|Publication number||US5310472 A|
|Application number||US 07/700,141|
|Publication date||May 10, 1994|
|Filing date||Nov 17, 1989|
|Priority date||Dec 10, 1988|
|Also published as||DE3841611A1, DE3841611C2, EP0449846A1, EP0449846B1, WO1990006506A1|
|Publication number||07700141, 700141, PCT/1989/731, PCT/DE/1989/000731, PCT/DE/1989/00731, PCT/DE/89/000731, PCT/DE/89/00731, PCT/DE1989/000731, PCT/DE1989/00731, PCT/DE1989000731, PCT/DE198900731, PCT/DE89/000731, PCT/DE89/00731, PCT/DE89000731, PCT/DE8900731, US 5310472 A, US 5310472A, US-A-5310472, US5310472 A, US5310472A|
|Inventors||Hermann Dietz, Werner Grunwald, Claudio de la Prieta|
|Original Assignee||Robert Bosch Gmbh|
|Export Citation||BiBTeX, EndNote, RefMan|
|Patent Citations (10), Referenced by (15), Classifications (13), Legal Events (4)|
|External Links: USPTO, USPTO Assignment, Espacenet|
The invention is based on a sensor element for limiting current sensors. In such sensor elements, which operate by the diffusion limiting current principle, the diffusion limiting current is generally measured at a constant voltage applied to both electrodes of the sensor element. In exhaust gas produced in combustion processes, current is dependent on the oxygen concentration, as long as the diffusion of the gas to the pump electrode determines the speed of the electrode reaction taking place. It is known to structure such sensors, which operate by the polarographic measuring principle, in such a way that both the anode and the cathode are exposed to the gas to be measured; the cathode has a diffusion barrier, to enable operating in the diffusion limiting current range.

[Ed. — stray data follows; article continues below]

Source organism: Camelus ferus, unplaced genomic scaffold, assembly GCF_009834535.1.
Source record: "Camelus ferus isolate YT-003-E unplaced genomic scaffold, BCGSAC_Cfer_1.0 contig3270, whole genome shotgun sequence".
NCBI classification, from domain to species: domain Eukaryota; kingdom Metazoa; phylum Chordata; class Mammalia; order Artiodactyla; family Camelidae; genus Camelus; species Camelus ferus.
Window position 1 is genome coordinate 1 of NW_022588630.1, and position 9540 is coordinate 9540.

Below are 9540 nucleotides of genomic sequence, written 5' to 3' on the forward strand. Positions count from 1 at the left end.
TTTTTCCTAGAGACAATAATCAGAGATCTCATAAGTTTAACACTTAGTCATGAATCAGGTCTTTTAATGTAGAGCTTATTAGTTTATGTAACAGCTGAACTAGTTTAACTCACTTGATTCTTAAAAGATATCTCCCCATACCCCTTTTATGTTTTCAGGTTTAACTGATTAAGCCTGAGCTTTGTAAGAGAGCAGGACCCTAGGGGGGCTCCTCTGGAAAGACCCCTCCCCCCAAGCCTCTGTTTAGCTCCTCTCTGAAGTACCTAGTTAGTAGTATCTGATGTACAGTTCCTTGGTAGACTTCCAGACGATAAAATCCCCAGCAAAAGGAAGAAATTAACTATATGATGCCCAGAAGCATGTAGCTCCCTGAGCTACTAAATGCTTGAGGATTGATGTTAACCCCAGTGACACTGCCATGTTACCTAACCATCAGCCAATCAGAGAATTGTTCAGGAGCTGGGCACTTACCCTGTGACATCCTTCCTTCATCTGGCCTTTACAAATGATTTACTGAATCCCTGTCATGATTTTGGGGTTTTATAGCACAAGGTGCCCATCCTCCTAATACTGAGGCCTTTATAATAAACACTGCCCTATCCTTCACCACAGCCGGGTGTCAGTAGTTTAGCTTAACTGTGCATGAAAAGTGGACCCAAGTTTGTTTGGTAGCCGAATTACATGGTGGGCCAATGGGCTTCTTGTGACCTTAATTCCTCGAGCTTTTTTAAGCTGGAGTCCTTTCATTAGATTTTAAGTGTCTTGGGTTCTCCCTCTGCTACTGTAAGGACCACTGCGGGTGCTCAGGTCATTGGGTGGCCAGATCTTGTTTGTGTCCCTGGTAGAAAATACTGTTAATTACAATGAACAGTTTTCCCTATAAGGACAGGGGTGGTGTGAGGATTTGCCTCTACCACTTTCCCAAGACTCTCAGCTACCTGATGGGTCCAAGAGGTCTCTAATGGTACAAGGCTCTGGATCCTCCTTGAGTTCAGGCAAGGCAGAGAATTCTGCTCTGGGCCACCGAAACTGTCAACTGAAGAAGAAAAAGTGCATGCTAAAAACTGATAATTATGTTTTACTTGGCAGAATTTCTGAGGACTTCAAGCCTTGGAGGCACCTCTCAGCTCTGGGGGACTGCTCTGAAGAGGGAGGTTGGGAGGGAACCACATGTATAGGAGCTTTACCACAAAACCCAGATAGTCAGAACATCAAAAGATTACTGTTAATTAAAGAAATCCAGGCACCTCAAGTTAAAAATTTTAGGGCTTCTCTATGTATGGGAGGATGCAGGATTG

As a rule, the known limiting current sensors serve to determine the lambda value of exhaust gas mixtures, which expresses the ratio between total oxygen and the oxygen required for complete combustion of the fuel in the fuel/air mixture burning in a cylinder.
Because of its simplified and relatively inexpensive manufacture, the production of probes and sensor elements that can be made by ceramic foil and screenprinting techniques has become established in the industry in recent years.
Planar polarographic probes can be produced simply and economically beginning with oxygen-carrying solid electrolytes in the form of small plates or foils, for instance of stabilized zirconium dioxide, which are coated on both sides with an (inner or outer) pump electrode and with the associated conductor track. The inner pump electrode is advantageously located at the end of a diffusion gap or diffusion channel, through which the measurement gas can diffuse in, and which serves as a gas diffusion resistor.